January 21, 2022

Captured Boston bomber received $1400 stimulus check – prompt correction from Washington Post Fact Checker

Last March, Arkansas Sen. Tom Cotton that rejecting a proposed change to the CARES Act would mean that prisoners “like the Boston Bomber” – Boston Marathon bomber Dzhokhar Tsarnaev – would receive stimulus checks.

“Every Democrat voted to send checks to inmates, and every Republican voted to stop inmates from getting checks,” Cotton snapped on Twitter, sharing a screenshot of the vote.

Washington Post fact checker Glenn Kessler disagreed with the claim.

In a damning article headlined “Murders, Undocumented Immigrants: Inflated Claims About Who Gets Stimulus Checks,” Kessler Cotton issued “two Pinocchios” for predicting that the convicted terrorist would receive a coronavirus stimulus check.

Unfortunately; Cotton, it turns out, was right in his prediction.

The Wall Street Journal reported on Thursday The convicted terrorist received “a Covid-19 relief payment of $1,400” in June, a US district court said money could be deposited into his detainee account (to pay restitution to his victims). The report led to a mea culpa from Kessler.

“It turns out Tom Cotton predicted correctly — Dzhokhar Tsarnaev, the Boston bomber, did get a stimulus check,” Kessler tweeted. “So we have adjusted the Pinocchio rating on this fact check for 2021.”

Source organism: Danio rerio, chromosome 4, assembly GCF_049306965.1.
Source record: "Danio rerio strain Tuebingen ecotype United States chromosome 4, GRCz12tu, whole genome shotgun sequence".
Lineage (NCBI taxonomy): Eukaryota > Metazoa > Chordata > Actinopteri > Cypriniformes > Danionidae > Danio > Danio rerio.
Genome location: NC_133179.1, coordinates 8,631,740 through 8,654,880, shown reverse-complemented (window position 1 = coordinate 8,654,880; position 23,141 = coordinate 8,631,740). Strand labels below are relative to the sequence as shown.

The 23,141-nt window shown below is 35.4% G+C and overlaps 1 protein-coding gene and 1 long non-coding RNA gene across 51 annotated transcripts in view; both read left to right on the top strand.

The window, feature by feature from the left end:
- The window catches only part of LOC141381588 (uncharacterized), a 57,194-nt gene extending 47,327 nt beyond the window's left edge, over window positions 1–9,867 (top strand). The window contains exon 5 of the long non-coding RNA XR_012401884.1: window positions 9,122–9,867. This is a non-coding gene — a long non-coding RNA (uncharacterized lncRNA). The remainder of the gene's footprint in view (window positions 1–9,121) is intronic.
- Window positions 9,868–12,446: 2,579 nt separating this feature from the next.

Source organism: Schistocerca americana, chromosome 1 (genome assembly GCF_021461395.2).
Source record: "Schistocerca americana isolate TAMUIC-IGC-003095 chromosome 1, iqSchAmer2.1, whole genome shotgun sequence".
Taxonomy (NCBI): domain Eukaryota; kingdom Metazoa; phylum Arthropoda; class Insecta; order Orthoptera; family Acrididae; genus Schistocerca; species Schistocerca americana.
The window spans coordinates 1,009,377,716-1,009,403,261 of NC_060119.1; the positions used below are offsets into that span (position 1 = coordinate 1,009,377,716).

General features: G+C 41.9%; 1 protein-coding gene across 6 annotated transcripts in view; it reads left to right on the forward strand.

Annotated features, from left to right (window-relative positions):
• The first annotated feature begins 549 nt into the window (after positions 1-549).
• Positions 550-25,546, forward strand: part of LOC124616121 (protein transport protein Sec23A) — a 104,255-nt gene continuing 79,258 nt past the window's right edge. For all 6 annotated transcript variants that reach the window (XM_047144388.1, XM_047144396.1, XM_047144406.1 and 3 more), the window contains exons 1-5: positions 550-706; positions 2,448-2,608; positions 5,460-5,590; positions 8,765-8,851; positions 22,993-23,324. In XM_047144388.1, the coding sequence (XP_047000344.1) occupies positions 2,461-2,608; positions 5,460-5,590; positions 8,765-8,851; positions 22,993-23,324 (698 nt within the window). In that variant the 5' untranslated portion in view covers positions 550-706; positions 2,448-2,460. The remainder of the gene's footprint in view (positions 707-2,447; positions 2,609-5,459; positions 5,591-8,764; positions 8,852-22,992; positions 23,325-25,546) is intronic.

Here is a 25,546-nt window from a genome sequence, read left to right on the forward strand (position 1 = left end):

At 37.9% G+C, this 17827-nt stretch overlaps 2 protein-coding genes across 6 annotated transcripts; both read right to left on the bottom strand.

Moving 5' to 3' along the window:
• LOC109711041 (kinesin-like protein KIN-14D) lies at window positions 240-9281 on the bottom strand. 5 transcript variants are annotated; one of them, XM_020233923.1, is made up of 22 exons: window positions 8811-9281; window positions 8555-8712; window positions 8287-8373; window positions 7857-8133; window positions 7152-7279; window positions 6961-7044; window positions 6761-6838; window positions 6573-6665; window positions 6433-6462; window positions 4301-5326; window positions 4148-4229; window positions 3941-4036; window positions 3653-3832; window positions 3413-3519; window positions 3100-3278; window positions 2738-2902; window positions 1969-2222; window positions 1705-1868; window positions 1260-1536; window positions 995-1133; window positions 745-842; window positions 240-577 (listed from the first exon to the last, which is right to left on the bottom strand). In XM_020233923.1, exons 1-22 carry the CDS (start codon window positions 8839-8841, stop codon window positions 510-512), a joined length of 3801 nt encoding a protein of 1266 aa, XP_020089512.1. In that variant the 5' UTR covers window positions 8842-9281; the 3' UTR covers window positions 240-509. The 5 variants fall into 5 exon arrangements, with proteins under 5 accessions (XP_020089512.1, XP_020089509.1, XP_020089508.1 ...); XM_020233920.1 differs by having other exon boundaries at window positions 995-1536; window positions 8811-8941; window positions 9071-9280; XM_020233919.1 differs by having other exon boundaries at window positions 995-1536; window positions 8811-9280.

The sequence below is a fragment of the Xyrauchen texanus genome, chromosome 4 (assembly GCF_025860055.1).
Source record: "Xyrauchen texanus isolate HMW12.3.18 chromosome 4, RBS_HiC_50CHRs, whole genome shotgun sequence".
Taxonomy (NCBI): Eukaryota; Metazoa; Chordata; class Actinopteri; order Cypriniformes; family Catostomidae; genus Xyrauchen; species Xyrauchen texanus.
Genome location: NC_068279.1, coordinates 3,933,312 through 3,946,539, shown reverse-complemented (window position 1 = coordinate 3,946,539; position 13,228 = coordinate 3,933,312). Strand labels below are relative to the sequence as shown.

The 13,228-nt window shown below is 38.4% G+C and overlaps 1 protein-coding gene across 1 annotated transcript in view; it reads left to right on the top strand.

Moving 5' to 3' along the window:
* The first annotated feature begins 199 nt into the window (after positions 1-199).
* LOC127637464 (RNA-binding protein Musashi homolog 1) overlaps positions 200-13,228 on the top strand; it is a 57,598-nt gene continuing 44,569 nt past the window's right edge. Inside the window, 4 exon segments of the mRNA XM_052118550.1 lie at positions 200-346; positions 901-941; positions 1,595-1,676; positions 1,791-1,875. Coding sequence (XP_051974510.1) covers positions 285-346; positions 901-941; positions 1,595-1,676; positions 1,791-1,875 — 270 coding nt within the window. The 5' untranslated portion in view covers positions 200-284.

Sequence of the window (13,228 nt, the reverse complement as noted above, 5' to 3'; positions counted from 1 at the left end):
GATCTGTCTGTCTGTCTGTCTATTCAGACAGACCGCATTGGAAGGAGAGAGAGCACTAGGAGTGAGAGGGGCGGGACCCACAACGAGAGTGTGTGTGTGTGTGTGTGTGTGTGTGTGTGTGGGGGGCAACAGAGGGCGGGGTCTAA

Checking facts?

Kessler deserves some credit for tweaking his fact-checking, which – to be fair – tackled an issue that’s a bit more complicated than it first appears. The problem is that even the updated version of its fact check barely reads a fact check.

Kessler’s copy is full of politically charged rhetoric and personal opinion. He suggests that the GOP amendment seeking to prevent inmates from receiving checks was “red meat for voters,” accuses Cotton of “scare-mongering,” and concludes that Cotton’s talking points were “made primarily for future campaign ads, not serious legislation.”

It’s hard to imagine more biased language in a fact check. But it serves as an essential reminder: “fact-checks” often aren’t really about facts. In a recent lawsuit involving famed reporter John Stossel, who was accused of spreading “misinformation”, Facebook allowed that their “fact checks” are really just an opinion.

This wouldn’t be a big deal — everyone is entitled to an opinion, including fact-checkers — except that Big Tech has used these fact-checkers to scrap the internet content they deem “harmful” or “misinformation.” ”

Fact-checkers have tremendous power to silence voices and shape debate, but Kessler’s article shows that they often fail to use this power responsibly. Indeed, even after his mea culpa, Kessler’s assessment of Cotton’s statement is “one Pinocchio”, in that he says Cotton’s claim “lacked context” – a claim that can be opposed to almost any claim. (Do we ever have that? all of them context of a particular situation or event?)

Spending other people’s money